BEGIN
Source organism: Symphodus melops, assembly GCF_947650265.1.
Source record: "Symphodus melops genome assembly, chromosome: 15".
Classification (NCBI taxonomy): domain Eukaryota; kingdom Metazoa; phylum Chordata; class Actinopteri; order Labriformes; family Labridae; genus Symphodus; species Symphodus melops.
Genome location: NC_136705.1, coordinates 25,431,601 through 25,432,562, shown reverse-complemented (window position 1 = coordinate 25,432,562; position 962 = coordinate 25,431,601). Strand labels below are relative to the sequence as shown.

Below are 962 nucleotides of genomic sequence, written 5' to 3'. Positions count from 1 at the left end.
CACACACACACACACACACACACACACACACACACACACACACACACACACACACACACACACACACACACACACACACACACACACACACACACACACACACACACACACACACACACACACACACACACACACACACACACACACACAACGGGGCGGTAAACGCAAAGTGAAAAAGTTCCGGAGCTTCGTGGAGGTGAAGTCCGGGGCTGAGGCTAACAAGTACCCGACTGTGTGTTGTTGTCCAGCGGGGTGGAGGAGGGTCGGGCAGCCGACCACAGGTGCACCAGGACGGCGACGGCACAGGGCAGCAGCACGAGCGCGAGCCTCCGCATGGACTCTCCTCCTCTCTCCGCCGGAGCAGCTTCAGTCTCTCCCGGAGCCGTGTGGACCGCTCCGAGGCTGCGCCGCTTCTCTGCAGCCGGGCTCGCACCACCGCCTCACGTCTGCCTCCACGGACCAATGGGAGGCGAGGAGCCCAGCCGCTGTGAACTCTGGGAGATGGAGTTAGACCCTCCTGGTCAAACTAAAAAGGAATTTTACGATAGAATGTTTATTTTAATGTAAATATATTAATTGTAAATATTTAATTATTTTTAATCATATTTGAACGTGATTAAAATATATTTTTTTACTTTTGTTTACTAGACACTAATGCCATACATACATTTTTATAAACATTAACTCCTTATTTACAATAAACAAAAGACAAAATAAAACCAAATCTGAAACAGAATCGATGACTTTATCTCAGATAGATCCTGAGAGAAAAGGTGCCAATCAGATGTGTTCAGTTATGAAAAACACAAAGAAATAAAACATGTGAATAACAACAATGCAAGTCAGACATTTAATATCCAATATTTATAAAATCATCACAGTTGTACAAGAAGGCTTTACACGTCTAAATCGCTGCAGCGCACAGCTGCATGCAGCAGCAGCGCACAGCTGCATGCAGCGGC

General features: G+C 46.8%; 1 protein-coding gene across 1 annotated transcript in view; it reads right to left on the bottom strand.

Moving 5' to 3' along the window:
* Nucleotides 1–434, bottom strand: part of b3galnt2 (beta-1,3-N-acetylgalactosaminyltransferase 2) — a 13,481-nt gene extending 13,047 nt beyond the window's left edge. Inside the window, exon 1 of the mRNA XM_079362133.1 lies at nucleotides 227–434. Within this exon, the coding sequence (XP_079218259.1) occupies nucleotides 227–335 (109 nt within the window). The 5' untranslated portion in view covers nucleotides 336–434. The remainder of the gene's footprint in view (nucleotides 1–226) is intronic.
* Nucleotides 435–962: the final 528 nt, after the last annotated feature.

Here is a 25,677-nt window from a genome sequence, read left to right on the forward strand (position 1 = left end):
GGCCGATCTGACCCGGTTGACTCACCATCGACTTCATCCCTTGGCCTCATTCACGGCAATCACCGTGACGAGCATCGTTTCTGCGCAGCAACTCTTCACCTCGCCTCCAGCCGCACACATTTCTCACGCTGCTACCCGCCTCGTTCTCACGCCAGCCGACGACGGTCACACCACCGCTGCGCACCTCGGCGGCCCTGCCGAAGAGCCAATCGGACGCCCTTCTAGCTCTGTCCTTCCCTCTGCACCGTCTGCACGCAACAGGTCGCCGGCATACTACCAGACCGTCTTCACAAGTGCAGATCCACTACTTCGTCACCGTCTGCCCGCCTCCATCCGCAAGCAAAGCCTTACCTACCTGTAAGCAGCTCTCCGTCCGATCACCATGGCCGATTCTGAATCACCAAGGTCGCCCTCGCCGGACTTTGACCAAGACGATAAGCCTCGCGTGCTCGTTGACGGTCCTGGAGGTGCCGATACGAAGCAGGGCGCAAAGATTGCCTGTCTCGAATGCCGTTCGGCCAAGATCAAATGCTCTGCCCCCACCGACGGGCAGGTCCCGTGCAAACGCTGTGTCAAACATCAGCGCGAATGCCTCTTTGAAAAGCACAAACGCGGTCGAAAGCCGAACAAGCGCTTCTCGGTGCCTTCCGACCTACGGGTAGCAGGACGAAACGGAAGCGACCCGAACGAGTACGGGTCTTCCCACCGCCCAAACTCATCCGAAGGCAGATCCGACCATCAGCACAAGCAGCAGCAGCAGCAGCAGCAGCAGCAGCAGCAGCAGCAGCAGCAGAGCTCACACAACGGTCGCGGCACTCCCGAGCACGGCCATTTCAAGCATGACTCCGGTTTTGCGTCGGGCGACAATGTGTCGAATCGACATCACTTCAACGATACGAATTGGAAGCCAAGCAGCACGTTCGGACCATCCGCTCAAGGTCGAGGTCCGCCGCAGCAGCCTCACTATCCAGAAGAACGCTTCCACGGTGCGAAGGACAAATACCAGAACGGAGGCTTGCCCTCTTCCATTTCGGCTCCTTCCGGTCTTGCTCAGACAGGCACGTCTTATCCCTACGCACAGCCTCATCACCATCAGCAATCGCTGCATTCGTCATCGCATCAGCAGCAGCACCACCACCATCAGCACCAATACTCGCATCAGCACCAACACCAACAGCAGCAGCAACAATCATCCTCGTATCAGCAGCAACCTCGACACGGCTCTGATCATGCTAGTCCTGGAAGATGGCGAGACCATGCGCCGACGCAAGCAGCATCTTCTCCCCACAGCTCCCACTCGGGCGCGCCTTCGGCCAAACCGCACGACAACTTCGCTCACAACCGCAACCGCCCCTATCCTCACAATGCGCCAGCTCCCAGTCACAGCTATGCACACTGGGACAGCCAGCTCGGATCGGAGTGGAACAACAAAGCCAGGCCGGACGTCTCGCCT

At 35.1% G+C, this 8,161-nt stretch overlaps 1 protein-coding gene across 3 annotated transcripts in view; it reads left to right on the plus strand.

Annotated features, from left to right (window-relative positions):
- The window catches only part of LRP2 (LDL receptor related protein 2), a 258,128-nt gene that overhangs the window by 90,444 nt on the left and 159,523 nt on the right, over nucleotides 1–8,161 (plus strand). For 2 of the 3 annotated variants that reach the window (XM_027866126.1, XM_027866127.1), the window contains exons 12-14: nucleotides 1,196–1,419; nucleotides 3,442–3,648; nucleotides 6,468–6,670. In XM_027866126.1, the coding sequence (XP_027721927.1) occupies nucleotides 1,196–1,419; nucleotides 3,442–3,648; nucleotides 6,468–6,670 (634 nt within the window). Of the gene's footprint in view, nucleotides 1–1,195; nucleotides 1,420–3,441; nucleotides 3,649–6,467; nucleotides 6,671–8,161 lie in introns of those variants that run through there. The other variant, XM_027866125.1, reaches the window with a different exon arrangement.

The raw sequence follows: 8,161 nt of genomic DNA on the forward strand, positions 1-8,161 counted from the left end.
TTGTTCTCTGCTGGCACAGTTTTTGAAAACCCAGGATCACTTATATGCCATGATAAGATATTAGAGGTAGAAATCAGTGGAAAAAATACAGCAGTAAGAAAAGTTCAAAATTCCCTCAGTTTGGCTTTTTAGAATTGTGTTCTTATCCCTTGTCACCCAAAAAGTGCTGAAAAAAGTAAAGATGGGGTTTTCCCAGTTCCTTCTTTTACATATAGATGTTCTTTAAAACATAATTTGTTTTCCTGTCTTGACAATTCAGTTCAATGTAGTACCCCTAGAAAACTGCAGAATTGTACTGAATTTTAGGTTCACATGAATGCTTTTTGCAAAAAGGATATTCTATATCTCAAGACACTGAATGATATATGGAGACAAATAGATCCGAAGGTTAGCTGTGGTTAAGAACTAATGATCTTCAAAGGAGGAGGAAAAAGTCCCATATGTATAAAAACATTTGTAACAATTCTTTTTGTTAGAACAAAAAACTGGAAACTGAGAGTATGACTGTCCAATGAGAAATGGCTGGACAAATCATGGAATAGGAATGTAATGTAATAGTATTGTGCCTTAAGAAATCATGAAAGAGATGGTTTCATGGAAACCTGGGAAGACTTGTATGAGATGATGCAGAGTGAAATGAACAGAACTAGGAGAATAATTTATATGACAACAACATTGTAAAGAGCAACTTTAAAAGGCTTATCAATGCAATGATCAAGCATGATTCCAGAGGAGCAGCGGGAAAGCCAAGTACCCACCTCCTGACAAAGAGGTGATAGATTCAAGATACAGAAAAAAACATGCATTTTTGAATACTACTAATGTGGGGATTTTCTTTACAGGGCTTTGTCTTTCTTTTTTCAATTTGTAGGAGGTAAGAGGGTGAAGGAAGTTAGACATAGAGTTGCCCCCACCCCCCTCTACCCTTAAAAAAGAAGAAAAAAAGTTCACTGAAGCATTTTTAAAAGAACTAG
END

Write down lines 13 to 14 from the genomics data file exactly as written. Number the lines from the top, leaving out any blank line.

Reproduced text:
At 35.1% G+C, this 8,161-nt stretch overlaps 1 protein-coding gene across 3 annotated transcripts in view; it reads left to right on the plus strand.

Annotated features, from left to right (window-relative positions):